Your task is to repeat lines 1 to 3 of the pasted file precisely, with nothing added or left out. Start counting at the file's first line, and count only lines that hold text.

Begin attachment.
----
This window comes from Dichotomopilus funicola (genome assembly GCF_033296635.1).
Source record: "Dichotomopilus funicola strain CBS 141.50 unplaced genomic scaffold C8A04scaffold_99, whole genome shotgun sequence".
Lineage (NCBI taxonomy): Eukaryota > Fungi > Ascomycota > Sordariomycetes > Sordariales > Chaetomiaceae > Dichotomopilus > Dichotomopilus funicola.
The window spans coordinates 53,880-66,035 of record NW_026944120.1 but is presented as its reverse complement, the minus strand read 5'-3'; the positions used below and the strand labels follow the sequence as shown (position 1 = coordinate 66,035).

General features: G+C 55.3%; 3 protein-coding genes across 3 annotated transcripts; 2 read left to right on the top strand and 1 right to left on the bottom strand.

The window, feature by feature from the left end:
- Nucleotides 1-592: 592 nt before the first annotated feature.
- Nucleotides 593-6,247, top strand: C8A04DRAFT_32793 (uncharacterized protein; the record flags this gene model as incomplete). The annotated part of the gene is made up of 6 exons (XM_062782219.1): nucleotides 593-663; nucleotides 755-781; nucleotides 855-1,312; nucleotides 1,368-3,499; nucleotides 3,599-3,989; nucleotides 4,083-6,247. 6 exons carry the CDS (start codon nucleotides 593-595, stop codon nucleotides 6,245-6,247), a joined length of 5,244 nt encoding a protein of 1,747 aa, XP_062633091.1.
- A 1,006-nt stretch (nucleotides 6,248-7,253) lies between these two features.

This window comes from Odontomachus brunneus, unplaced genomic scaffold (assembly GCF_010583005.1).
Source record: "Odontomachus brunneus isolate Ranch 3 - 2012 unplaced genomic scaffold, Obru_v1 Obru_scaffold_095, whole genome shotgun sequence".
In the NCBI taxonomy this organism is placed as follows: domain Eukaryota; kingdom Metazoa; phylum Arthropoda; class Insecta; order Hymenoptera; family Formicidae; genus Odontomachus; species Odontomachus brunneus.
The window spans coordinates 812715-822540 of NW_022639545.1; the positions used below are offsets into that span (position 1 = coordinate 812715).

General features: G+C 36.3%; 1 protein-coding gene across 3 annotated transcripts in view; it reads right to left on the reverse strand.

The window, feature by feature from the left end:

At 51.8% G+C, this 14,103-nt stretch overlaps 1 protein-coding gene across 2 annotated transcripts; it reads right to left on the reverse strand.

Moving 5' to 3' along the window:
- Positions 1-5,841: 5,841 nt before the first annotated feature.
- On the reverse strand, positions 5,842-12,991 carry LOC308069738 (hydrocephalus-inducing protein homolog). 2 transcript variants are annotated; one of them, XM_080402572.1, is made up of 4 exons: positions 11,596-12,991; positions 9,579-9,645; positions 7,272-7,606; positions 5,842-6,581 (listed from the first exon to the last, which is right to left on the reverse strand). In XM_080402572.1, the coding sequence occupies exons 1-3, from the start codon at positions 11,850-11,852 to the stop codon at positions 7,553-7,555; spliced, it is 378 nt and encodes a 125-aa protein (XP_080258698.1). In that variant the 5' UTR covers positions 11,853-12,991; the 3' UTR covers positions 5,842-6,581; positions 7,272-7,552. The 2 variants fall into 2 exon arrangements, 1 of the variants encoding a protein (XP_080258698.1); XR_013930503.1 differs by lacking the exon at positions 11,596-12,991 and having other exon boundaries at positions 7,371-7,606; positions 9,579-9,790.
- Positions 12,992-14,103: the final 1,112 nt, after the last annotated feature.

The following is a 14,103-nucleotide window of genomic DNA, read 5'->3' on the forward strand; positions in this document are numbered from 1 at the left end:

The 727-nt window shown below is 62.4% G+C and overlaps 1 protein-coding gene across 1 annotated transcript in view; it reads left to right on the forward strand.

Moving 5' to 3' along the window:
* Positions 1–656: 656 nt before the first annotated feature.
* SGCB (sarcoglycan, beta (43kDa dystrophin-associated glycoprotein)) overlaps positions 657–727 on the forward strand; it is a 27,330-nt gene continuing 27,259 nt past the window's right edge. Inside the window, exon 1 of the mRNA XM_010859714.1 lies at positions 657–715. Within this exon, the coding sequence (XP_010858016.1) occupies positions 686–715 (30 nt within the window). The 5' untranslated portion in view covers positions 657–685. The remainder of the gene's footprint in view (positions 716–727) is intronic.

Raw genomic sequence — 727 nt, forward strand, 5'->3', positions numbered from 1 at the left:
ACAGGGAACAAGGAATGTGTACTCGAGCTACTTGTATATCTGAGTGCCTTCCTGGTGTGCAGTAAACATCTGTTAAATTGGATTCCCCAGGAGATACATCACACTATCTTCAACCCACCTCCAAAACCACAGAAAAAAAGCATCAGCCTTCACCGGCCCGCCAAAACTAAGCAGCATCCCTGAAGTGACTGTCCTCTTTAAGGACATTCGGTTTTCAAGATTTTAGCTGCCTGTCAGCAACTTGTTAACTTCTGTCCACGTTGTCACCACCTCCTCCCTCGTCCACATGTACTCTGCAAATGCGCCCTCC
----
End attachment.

This window comes from Dichotomopilus funicola (genome assembly GCF_033296635.1).
Source record: "Dichotomopilus funicola strain CBS 141.50 unplaced genomic scaffold C8A04scaffold_99, whole genome shotgun sequence".
Lineage (NCBI taxonomy): Eukaryota > Fungi > Ascomycota > Sordariomycetes > Sordariales > Chaetomiaceae > Dichotomopilus > Dichotomopilus funicola.